Although sodium borohydride is the preferred fuel, other compounds which on decomposition give off hydrogen, can also be employed. For instance, other hydrides or borohydrides, such as potassium borohydride, are suitable.

As hereinbefore indicated, the apparatus of this invention is useful in applications requiring a relatively constant flow of hydrogen gas. Moreover, inasmuch as the apparatus is a lightweight self-contained unit, it can be transported easily and hence, is suitable for use in those areas where hydrogen gas is not readily available from other sources. Due to its compact nature, this apparatus is also particularly useful as a source of hydrogen gas for the operation of fuel cells.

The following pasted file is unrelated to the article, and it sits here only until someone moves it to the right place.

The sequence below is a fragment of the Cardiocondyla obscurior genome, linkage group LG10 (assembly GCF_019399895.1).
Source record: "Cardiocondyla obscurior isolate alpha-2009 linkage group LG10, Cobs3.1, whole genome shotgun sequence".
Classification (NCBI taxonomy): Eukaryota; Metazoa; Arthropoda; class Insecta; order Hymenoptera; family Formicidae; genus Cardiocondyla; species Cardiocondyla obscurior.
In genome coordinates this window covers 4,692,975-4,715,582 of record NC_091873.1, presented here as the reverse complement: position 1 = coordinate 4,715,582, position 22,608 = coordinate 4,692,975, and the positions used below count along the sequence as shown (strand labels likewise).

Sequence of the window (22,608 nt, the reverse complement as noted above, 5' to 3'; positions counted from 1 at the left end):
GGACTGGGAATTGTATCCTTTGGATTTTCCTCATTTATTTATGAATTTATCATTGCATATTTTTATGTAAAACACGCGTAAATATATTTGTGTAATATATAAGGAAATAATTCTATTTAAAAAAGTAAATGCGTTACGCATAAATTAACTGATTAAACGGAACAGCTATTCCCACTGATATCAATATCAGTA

For example, it was found that a generator constructed in accordance with the teachings of this invention was capable of producing sufiicient hydrogen to operate a 60-watt fuel cell battery for 12 hours. This was achieved by the catalytic decomposition of an alkaline solution of sodium borohydride when contacted with Raney nickel. The experiment was conducted in an apparatus similar to that shown in the drawing. It was a two-chambered cylindrical vessel of stainless steel, having a length of 12.5 inches and an overall diameter of 4 inches. The catalyst zone was a 45 gram, 4 inch by 12 inch sheet of sintered nickel-Raney nickel on a porous nickel substrate and lined the wall of the.upper reaction chamber. The lower chamber of the generator was charged with a solution containing 210 g. NaBH pellets, 16 g. NaOH pellets, and 840 ml. H 0 and then pressurized with nitrogen to obtain the differential between the two chambers required for start-up. Upon opening a valve in a line connecting the two chambers, some of the fuel solution was fed into the upper chamber and reacted to release hydrogen on contact with the Raney nickel sheet. At the pressure in the reaction chamber increased, the fuel was pushed back into the lower chamber decreasing the area of catalyst in contact with the fuel and decreasing the rate of gas generation. When gas was removed from the reaction chamber the resulting pressure differential allowed the liquid level in the upper chamber to rise and the rate was increased. For five separate runs the total hydrogen gas produced ranged from 526 to 538 liters at 23 C. versus the theoretical total of 529 liters based on a percent purity of the sodium borohydride pellets. The estimated gas volume available at the required rate of 0.70 liter per minute at 23 C., ranged from 494 to 522 liters representing full load operation of a 60-watt battery for periods ranging from 11 hours 46 minutes to 12 hours 26 minutes.